Unleashing the Darkness: The Shocking Tale of Cyberstalkers and a Serial Murderer
By Citlalli Juárez (@citlallijuarez)
It’s an ordinary day just like any other. You’re scrolling through your Facebook feed, liking a few photos of your friends, chuckling at some memes, and barely skimming through the news headlines. Suddenly, something catches your eye. People are buzzing about a certain heart-wrenching video. Someone in a group you belong to posts the link, accompanied by an unusual description: “Here’s the video. It will probably be taken down soon…” Curiosity gets the best of you, despite the countless comments warning you not to watch it. You click on the link, skeptical but intrigued. The page loads, and on your screen plays a video of a man playing with two kittens on a bed. Everything seems innocent, like those adorable animal videos the internet loves so much. But then, the man puts the cats in a plastic bag and starts suffocating them with a vacuum cleaner.
In 2010, social media was shaken by the release of the video ‘1 Guy 2 Kittens,’ showcasing the brutal murder of two innocent felines. This video became the catalyst and central theme of Netflix’s series, *Don’t f*ck with cats.
Don’t Mess with Cats is a three-episode documentary series that chronicles the story of killer Luka Magnotta and his descent into a life of crime through a series of videos posted online. Luka escalated his brutality by torturing and killing cats before gaining the infamous title of the “Canadian Cat Killer.” Eventually, he committed murder, dismembered the victim’s body, sent body parts to Canadian politicians, and uploaded a video of the crime on the internet. Simultaneously, the series delves into the story of a group of cyber-sleuths, who, driven by outrage, dedicate themselves to uncovering the identity of the “kitten killer.” They decipher clues in the videos, track down photographs, analyze writing styles, and employ various techniques akin to professional investigators in their quest for justice.
This late 2019 series quickly became one of Netflix’s biggest hits in the true-crime genre, following in the footsteps of documentaries such as The Ted Bundy Tapes and Killer Inside: The Mind of Aaron Hernandez. Its success can be attributed to stellar production values, skillful storytelling, and captivating development.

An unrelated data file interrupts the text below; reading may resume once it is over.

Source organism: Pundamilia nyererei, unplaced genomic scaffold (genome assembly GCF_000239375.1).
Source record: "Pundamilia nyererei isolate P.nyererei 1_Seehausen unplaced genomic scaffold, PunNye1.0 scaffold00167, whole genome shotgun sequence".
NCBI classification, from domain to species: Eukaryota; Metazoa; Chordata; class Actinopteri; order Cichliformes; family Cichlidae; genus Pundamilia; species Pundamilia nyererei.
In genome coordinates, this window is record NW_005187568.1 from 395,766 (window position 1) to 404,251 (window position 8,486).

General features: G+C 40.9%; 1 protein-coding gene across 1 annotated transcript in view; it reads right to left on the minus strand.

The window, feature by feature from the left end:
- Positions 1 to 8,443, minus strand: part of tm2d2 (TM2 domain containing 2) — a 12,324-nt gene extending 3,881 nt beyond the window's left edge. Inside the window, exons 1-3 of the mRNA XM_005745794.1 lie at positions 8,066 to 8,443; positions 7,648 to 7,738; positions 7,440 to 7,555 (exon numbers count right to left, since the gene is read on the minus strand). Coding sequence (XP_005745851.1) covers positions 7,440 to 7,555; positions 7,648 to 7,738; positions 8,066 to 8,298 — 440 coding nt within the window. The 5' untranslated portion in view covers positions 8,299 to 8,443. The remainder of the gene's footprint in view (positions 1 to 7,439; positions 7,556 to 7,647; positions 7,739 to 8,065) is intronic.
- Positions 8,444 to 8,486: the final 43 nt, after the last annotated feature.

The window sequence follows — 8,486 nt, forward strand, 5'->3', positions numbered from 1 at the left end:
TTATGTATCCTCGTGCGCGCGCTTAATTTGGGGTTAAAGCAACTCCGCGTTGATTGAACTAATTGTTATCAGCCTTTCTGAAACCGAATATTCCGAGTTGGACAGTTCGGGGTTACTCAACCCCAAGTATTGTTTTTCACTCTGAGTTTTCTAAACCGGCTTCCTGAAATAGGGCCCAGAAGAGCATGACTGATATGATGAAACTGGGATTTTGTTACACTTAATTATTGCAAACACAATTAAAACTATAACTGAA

One of the greatest strengths of this docuseries lies in its editing. The series blends interviews, archival footage, and mostly recreations of the interactions and conversations of the vigilante group through social media platforms. Hearing a woman describe the unsettling scenes in the infamous cat video allows viewers to witness the collective anger expressed by countless online users demanding justice. This perspective provides a deeper understanding of the video’s impact during its time. Similarly, the remote search for the staircase where Luka was last seen turns into an intense chase scene, adding to the overall impact through masterful editing.
Another triumph of the series is its storytelling. The story unfolds gradually, revealing crucial information that allows viewers to draw their own deductions. Just when the tension builds, and the audience believes they know what will happen next, the narrative takes a dramatic turn, often leaving viewers on a cliffhanger until the next episode. Don’t Mess with Cats excels at keeping audiences eagerly anticipating the resolution of the story. However, it is worth noting that the creators took several narrative liberties, such as the alleged threat towards one of the cyber-investigators after receiving a video of her workplace, without explaining how the perpetrator managed to find her. There are also some arguably forced connections made between the killer and the movie Basic Instinct (1992), among other somewhat dramatized assumptions.
Beyond these achievements and missteps, the series forces viewers to reflect on their own introspection. From the opening minutes, it is established that the killer is a highly narcissistic individual who would revel in a pursuit akin to Catch Me If You Can (2002), in which Leonardo DiCaprio portrays a cunning forger evading the FBI for years. Later on, it becomes clear that he also craves attention to the point of fabricating rumors about a relationship with Karla Homolka, one of Canada’s most notorious killers, just to gain fame in the media. The warning is set from the early moments: this individual thrives on attention.
As a result, the docuseries concludes by posing the most uncomfortable question viewers could face: To what extent are we responsible for the birth of a killer?
While it is true that the internet is an immense realm with millions of users, and we cannot control the content others upload, we are responsible for the material we consume and share. In this regard, were the cyber-investigators the audience that Magnotta craved? Did they unwittingly motivate him to continue his murderous path?
If we contemplate these questions within the context of our current society and the way we handle social media, who ultimately bears more responsibility? Is it the person who commits a crime or the spectator who continues to share violent content, generating views and creating an audience for these individuals?
Ultimately, Don’t Mess with Cats compels us to confront the uncomfortable truth embedded within its narrative—an unsettling truth that calls for self-reflection and an examination of our role in shaping the world we inhabit.
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